Most positions that are work from home will state that they are remote in the job description.  Here are some HIM job categories that possibly are work from home positions:
  • Coding and Billing 
  • Clinical Documentation Improvement (CDI)
  • Deficiency & Correction 
  • EHR Analysts
  • Some operations positions



Check the OHIMA Job Bank frequently for new job postings!  It’s free for Job Seekers!  Good luck finding a work from home position! 



Do you have a question??  Ask an HIM expert!  We will do our best to answer questions on any topic ranging from HIM, management, beginning your HIM career, CEUs, OHIMA, AHIMA, etc.!  Submit your question HERE.

Wednesday, December 7, 2016

CPT Code Changes for 2017

This “In the kNOW” topic addresses a major change in CPT coding for 2017 regarding moderate (conscious) sedation.  This type of sedation allows a patient to purposefully respond when given verbal commands after being medicated.  It is not necessary to provide airway or cardiovascular support, and the patient’s own breathing is sufficient.  In the past, moderate sedation was considered part of select CPT codes and identified by the presence of an encircled bullet symbol, like this:

Effective January 1, 2017, there is a new way to code for moderate sedation thus resulting in revisions to many codes.  
 
A review of Appendix B indicates a large number of codes impacted by this change which is also reflected by review of Appendix G which has been removed from CPT.  Review of the explanatory note found under Appendix G provides coders with the information that the moderate sedation symbol, has been removed from the codes it was previously associated with and that is confirmed in Appendix B, where we see the codes preceded by the moderate sedation symbol with a strikethrough, like this: 

Appendix G now refers coders to new CPT codes 99151-99157 in order to capture moderate sedation, and Appendix B indicates that codes 99143-99150 which applied to procedures where it was appropriate to code moderate sedation separately have been deleted.   These new moderate sedation codes are inclusive of preservice, intraservice, and postservice work.  However, the code selection is solely based on the intraservice time as the pre and post work are included in the codes.  Components of the intraservice time include:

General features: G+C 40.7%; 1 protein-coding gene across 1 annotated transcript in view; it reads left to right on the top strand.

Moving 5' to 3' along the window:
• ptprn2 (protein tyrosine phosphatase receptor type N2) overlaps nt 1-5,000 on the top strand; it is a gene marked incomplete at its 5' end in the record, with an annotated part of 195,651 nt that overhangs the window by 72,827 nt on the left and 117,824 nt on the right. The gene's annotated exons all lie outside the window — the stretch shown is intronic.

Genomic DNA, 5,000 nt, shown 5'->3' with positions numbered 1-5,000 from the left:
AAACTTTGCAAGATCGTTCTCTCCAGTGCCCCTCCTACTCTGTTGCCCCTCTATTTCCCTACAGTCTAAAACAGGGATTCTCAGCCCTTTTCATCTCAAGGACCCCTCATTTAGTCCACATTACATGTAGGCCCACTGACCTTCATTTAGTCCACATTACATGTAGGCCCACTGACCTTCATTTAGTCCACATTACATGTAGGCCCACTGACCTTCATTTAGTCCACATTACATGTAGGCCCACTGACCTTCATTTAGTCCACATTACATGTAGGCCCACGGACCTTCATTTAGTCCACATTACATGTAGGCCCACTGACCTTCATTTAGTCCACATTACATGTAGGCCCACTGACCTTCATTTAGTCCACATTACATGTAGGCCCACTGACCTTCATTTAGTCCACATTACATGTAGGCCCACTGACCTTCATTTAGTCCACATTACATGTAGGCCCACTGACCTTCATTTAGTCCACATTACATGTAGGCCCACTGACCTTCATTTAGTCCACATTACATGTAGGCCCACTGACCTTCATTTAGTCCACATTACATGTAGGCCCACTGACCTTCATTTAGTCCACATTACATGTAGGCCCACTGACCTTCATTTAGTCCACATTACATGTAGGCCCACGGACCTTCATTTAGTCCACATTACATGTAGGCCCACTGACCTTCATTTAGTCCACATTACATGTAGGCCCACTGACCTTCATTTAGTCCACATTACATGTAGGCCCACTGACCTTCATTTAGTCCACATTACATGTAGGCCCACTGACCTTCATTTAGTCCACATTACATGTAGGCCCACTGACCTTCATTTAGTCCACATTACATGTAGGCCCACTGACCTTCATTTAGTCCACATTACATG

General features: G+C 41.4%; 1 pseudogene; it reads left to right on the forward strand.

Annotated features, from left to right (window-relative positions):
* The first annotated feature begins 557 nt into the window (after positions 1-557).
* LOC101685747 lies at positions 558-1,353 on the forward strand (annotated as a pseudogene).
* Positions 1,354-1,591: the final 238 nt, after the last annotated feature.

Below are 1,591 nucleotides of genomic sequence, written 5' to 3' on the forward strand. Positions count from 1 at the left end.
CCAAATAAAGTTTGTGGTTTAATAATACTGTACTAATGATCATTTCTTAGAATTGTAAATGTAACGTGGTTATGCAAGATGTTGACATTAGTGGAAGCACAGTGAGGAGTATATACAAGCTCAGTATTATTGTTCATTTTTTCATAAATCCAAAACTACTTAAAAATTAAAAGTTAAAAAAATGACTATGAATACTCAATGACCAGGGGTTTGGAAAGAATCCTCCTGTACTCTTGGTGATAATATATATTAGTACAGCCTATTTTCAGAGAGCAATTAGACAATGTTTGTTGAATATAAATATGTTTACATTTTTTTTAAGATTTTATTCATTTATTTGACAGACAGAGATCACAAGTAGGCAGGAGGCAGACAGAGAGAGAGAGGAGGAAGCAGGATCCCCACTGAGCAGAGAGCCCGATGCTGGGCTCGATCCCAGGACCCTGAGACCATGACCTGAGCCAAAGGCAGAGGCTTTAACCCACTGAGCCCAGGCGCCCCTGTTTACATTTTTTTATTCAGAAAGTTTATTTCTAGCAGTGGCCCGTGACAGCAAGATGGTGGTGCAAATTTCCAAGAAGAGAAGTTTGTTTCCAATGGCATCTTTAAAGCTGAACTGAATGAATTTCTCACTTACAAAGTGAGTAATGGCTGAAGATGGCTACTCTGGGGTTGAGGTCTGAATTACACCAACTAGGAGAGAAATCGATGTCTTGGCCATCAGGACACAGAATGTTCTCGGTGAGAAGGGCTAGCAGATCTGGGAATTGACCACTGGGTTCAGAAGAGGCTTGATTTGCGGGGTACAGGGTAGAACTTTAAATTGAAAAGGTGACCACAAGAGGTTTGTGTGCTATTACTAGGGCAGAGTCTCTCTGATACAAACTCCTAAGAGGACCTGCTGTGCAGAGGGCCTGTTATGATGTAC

• Starts with administration of sedation
  • Ends with completion of procedure, determination that patient is stable, and provider face-to-face time concludes
  • Initial and subsequent orders and administration of sedation are included
  • Continuous face-to-face time by provider is required
  • Patient is monitored for sedation response

The new section of moderate sedation codes (99151-99157) are based on 15 minute increments of time as well as the age of the patient, and whether or not the sedation is provided by the same individual who is performing the diagnostic or therapeutic service.  For example, code 99151 is for the first 15 minutes of conscious sedation on a patient who is younger than 5 years old by the same provider performing the diagnostic or therapeutic service.  Add-on codes 99153 and 99157 are for each additional 15 minutes of intraservice time regardless of age.    

Further information on this important change in CPT can be found in the 2017 CPT Manual under Appendices B and G, and in the notes preceding the new CPT codes 99151-99157.  

Now you are In the kNOW!!




If you are interested in learning more about the CPT code updates coming in 2017, register for our webinar on this topic!  

Dianna Foley, the author of this article, will be the presenter on the webinar.  

 See our website for registration and details.


 
About the Author
 

Dianna Foley, RHIA, CHPS, CCS  is OHIMA's Coding Education Coordinator. Dianna has been an HIM professional for 20 years. She progressed through the ranks of coder, department supervisor, and department director, to her current role as a coding consultant. 

She recently served as the program director for Medical Coding and HIT at Eastern Gateway Community College. Dianna earned her bachelor's degree from the University of Cincinnati subsequently achieving her RHIA, CHPS, and CCS certifications. She is an AHIMA Approved ICD-10-CM/PCS Trainer and a a presenter at regional HIM meetings and the OHIMA Annual Meeting.